I had represented
As those who know me can attest, I am inordinately proud of my city. I don't know what "heartland" means (for some of the people I had come to know, this was merely a place to be looked down upon from one's airplane window or from one's smug condescension) but there is a wonderful spirit in this still-new place and I love it. Because my own life has been so intertwined with politics, I see the political milieu as one way to describe this place. The district I represented has been represented in Congress in the past 34 years by a Jew, a Mormon, a woman (this in a state with few Jews and few Mormons). An adjoining district was represented first by an African-American and now by a member of the Chicksaw Indian tribe. In an overwhelmingly Protestant state, Catholics are routinely elected to major statewide offices. Tribalism extends only to actual Native American tribes: in
In the aftermath of the bombing, Oklahomans came together both to mourn and to rebuild. To mourn together and to rebuild together as a common people.
On Friday, the Center for American Progress and the Democratic Leadership Council hosted a remembrance discussion in
The remaining questions go beyond
In my view, there are two other factors at play and both pose frightening prospects. The first is "certitude," the unwavering certainty that one's understandings, opinions, conclusions, proposals are correct beyond the possibility of debate and that fealty to those views, and antagonism toward those which are contradictory, is an unshakable obligation. The second is the virulent form of partisanship that has eroded public discourse and led to the sight of men and women in high places demonizing holders of contrary opinion. To "demonize" -- to paint those whose views differ from your own as a "demon" -- evil, plotting, hostile to decency, incapable of rational thought, bent on destruction of essential values -- is to plant the seeds from which the bombings bloom.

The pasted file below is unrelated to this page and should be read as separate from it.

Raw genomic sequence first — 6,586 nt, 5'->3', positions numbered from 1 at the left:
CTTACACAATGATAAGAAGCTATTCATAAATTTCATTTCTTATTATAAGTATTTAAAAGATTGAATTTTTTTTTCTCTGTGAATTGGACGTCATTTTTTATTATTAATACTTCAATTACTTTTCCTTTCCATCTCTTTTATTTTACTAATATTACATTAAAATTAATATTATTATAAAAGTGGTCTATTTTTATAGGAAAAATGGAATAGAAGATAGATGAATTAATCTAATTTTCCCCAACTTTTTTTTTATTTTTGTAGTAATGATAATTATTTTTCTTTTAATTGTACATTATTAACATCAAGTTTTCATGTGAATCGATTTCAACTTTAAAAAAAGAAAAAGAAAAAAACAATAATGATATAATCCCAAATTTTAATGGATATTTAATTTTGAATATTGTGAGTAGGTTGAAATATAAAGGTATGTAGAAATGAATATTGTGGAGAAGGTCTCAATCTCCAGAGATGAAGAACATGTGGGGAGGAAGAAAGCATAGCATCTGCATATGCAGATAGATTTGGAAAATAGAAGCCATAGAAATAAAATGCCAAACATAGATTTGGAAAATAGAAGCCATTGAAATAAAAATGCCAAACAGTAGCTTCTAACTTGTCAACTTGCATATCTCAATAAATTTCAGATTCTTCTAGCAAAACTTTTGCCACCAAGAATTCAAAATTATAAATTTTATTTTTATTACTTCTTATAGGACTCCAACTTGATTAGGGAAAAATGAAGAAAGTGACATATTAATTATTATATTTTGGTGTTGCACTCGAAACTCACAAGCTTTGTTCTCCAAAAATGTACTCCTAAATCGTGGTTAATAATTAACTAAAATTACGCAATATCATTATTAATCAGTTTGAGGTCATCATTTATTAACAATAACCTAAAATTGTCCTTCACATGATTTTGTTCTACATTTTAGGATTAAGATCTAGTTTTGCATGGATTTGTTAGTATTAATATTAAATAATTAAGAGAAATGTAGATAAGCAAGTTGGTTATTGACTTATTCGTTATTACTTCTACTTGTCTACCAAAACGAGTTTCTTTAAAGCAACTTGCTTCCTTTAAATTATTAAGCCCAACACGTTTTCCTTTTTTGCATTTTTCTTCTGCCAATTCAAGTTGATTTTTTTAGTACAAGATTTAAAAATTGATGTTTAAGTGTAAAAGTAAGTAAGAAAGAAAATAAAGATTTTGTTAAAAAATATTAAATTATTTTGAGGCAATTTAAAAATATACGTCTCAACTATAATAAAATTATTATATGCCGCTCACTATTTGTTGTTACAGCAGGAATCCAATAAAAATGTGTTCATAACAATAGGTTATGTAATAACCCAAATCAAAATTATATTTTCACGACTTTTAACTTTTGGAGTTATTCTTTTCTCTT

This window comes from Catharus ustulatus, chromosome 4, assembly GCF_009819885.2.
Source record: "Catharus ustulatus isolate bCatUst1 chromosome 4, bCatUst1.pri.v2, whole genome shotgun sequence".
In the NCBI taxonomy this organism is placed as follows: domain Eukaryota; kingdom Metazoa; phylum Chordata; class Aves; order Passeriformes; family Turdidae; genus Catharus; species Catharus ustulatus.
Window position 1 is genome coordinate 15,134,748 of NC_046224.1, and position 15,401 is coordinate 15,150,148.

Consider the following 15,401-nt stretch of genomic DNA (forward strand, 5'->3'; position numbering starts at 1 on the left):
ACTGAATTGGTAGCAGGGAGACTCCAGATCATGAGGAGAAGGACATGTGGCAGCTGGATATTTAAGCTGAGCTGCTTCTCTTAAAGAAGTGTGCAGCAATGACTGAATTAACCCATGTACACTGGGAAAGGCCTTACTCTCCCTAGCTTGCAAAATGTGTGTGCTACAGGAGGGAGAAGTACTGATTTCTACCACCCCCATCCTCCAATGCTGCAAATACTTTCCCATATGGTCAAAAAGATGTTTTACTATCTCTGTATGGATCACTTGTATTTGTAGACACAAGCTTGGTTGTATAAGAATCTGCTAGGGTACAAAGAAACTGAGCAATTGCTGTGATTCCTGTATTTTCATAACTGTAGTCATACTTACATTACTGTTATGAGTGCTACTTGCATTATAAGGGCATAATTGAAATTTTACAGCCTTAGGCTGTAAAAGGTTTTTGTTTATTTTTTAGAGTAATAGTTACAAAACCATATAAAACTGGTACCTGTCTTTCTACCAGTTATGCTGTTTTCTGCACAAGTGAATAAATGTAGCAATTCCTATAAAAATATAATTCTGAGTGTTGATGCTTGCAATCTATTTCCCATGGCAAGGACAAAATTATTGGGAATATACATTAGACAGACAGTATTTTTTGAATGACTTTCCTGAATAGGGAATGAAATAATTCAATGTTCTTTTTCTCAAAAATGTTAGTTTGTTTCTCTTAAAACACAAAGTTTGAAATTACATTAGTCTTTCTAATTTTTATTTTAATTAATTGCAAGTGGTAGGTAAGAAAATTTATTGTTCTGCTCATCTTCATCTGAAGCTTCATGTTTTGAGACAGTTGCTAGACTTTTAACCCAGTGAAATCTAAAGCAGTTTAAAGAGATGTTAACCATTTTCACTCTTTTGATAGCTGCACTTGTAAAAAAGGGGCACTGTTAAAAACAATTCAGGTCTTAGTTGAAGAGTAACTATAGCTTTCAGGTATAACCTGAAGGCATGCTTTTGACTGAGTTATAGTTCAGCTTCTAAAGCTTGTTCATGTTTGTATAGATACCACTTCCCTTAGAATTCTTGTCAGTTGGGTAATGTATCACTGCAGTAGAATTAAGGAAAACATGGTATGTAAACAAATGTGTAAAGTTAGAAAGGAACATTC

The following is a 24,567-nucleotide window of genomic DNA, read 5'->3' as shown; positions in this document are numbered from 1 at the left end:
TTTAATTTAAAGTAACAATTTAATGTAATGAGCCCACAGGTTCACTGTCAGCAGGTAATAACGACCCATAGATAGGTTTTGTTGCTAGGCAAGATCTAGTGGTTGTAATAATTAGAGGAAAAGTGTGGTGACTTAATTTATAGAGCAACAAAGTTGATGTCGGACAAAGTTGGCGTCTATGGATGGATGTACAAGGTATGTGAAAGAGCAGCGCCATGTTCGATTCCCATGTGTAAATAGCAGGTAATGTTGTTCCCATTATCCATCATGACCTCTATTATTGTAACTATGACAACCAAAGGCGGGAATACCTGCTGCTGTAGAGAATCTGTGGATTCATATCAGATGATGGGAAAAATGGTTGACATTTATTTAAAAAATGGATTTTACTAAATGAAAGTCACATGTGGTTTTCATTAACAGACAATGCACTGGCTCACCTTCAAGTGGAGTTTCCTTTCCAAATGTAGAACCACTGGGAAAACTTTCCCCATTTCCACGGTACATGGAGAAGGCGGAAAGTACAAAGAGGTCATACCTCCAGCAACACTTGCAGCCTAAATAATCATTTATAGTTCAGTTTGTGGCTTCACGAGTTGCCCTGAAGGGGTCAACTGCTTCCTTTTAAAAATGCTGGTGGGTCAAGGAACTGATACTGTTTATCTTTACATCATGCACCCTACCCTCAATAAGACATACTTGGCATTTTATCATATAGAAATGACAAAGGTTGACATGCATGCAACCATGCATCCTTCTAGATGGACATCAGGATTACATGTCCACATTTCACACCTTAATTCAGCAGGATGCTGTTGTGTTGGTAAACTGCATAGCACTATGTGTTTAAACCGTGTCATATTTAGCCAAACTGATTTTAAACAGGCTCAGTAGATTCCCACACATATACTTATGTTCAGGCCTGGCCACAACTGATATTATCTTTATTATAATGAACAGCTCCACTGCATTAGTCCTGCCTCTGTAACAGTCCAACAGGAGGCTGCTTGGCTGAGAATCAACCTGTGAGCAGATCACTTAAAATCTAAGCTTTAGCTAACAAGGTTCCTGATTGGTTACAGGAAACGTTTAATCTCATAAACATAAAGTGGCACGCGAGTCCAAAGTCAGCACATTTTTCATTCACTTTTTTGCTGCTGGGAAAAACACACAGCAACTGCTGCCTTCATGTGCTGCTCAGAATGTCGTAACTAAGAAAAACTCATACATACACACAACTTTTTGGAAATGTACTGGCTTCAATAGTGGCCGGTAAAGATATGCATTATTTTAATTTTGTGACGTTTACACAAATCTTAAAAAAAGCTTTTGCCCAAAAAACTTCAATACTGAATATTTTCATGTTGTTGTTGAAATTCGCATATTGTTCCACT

We celebrate, as we should, July 4 (Independence Day) and September 17 (Constitution Day). We do not celebrate -- but must never forget -- April 19 and September 11. July 4 and September 17 commemorate our past; but how we remember April 19 and September 11, what we learn and how we change, may well determine our future.